By Laura Ziegler
Bethany, Missouri – On the prairies of eastern Kansas, Northwest Missouri, Iowa, and parts of Illinois, the Greater Prairie Chickens have been declining due to generations of farming. Woody vegetation and exotic grasses have replaced the tall and short grasses that were once home to native species of plant and animal life, including the Greater Prairie Chicken. This species of grouse uses the grasses for mating, nesting and rearing it's young.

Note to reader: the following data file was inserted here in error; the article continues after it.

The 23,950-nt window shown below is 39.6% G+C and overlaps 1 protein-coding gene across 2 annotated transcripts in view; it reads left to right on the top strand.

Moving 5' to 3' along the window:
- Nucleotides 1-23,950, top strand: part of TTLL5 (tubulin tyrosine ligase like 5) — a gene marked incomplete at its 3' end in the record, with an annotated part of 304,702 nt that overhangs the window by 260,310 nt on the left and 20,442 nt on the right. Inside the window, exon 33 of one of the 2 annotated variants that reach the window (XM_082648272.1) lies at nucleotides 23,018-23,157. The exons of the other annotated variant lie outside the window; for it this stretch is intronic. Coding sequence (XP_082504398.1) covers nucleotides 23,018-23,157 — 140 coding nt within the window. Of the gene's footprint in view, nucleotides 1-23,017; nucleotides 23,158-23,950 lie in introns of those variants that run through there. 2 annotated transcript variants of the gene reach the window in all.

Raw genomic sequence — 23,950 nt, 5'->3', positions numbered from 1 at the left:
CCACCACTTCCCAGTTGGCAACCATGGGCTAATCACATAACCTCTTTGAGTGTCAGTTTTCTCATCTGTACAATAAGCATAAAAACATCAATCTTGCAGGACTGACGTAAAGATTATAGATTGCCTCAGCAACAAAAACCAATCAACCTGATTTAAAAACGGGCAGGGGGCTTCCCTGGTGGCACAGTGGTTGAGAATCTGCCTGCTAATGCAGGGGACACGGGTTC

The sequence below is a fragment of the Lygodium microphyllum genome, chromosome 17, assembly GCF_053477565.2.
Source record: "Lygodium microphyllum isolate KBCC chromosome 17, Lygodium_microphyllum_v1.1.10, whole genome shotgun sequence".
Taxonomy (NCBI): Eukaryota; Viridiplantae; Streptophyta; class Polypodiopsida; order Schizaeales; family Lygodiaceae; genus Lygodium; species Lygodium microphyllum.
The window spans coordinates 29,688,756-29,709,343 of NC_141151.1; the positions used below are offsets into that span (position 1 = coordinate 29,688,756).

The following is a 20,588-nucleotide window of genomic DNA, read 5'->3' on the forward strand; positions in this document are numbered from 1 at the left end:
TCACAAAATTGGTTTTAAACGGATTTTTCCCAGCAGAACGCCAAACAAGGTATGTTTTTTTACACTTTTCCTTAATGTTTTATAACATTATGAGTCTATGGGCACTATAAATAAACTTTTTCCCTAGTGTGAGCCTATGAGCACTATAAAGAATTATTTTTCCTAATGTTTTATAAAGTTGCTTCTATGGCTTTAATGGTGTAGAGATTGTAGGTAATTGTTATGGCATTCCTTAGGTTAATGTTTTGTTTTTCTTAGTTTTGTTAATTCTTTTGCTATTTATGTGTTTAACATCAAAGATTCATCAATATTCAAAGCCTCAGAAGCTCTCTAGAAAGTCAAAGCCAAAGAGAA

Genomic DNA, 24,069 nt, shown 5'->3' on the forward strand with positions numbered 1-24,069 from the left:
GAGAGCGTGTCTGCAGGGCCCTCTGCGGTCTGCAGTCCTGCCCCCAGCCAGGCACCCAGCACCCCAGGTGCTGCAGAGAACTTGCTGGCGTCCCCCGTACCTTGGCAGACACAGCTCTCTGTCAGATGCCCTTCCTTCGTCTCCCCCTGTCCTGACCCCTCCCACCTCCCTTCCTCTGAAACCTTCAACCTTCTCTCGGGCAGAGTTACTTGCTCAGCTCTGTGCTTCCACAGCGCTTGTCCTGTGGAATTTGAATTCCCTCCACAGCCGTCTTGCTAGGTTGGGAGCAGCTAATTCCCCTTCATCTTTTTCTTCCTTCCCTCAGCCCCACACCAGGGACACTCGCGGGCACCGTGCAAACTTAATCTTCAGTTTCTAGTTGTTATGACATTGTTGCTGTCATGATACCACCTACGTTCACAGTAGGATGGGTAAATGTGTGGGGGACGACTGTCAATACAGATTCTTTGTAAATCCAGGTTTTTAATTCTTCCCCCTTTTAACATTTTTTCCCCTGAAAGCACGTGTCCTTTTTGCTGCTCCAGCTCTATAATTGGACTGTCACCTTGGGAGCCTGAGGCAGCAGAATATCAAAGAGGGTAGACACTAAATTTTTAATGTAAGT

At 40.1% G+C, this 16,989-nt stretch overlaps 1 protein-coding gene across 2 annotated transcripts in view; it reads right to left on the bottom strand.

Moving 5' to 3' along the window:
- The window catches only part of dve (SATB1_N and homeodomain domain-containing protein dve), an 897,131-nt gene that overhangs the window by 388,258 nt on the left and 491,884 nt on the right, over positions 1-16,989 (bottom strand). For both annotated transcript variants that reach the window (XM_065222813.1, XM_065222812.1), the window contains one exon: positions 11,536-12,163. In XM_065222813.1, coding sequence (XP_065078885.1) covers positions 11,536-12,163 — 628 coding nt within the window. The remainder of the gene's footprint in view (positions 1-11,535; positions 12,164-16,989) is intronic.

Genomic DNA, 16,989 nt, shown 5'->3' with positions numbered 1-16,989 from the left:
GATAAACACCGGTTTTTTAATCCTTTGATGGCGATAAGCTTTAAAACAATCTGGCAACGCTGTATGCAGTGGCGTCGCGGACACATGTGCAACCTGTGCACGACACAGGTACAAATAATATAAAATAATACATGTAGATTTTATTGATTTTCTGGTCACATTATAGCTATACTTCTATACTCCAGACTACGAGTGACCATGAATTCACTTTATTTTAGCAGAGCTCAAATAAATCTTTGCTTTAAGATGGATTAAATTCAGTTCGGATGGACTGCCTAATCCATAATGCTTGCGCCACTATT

Today, the Nature Conservancy and The Missouri Department of Conservation are working to restore several thousand acreas to its native state. The success of this effort can be measured by the number of Greater Prairie Chickens returning each spring for the annual mating ritual. Birdwatchers come from around the world to observe the unique event, and hear the remarkable sound the birds make. They call the sound "booming."